REACH celebrates 10 years of helping students
Resources for Academic Achievement (REACH) celebrated its 10th anniversary on Sept. 16 with a picnic to thank the campus community for helping contribute to the office's success.
The program, whose anniversary is July 1, provides tutoring and other services to help students succeed.
"None of us do things alone," said Executive Director Cathy Leist. "REACH has received tremendous support from the university over the past 10 years. Our growth and development would not have been possible without the support of our student clients, student employees, university faculty, university advisers and staff, and the provost's office. The 10-Year Celebration was our way of saying 'thank you' to the university community for this past and continuing support for REACH at the end of our first decade."
REACH has worked with some 25,000 students since 2003.
"REACH now is a very different program than it was in 2000," Leist said.
Its evolution and development have been the result of UofL's focus on extending and intensifying academic support for all undergraduate students, she noted. The program's targeted service area was narrower 10 years ago.
"When REACH began in 2000, the unit consisted of a new partnership program with the Jefferson Community and Technical College (JCTC) called Pathways for Success, a small math lab for drop-in support for JCTC courses on the Belknap Campus, a small computer service center, Undergraduate Studies Advising for university 'undecided' students and for students enrolled in Continuing Studies, and a small Learning Resources program organized to offer tutoring and supplemental instruction.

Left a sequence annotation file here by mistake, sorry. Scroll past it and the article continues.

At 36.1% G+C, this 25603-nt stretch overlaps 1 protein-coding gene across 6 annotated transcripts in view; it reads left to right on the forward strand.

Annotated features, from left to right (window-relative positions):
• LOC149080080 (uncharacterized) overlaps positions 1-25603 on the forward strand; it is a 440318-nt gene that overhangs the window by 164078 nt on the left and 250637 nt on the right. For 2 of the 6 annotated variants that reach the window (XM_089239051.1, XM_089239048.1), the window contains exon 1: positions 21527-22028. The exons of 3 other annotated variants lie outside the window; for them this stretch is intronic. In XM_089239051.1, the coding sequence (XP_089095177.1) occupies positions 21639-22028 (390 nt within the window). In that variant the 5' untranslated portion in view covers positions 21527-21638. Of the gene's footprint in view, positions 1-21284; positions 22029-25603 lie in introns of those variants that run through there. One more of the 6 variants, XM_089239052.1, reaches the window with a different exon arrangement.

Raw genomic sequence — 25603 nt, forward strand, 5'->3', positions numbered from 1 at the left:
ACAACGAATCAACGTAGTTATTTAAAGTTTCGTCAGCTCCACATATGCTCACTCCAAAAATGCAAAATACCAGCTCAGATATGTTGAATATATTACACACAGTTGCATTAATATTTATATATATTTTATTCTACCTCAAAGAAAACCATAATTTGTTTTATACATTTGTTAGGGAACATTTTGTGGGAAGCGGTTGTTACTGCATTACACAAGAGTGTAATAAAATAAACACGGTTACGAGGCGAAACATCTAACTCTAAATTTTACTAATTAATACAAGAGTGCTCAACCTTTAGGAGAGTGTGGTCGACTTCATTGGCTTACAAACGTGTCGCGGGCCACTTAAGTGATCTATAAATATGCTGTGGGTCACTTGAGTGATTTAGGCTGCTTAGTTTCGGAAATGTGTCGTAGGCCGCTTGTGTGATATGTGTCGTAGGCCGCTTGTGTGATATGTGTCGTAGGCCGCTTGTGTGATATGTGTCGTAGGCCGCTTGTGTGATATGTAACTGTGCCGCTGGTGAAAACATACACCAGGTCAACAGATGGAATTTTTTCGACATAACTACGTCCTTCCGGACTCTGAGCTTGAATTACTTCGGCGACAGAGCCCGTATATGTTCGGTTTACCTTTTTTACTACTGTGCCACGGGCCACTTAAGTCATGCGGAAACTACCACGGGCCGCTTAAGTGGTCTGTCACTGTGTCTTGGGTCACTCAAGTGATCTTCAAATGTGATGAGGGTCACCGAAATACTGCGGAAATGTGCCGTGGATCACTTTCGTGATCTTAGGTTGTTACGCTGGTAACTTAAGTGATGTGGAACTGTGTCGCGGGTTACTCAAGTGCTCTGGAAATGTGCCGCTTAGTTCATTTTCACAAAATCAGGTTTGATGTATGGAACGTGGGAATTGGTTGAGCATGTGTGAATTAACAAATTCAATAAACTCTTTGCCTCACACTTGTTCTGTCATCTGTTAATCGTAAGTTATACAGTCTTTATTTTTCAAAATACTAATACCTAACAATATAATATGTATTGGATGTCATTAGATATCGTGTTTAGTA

Restructuring of the program in 2003 put it on its current course.
"Today REACH is a large and complex learning resources and academic development unit," Leist said.
REACH offers multiple academic support services and retention programs, and conducts many of them in partnership with other initiatives across the Belknap Campus.
The REACH strategy is helping more UofL students succeed.
"For a long time we assumed that if students met the criteria to be admitted to the university, they would do fine. We now know that no matter how well-prepared, many students still need the specific tutoring, supplemental instruction and other resources that REACH offers," said University Provost Shirley Willihnganz.
"Perhaps even more than this," she said, "they need to know that there are people who care and who welcome them into a community that values and supports their efforts to succeed. REACH students and staff have done a superb job doing both, and their work has clearly contributed to the university's overall ability to achieve our retention and graduation goals."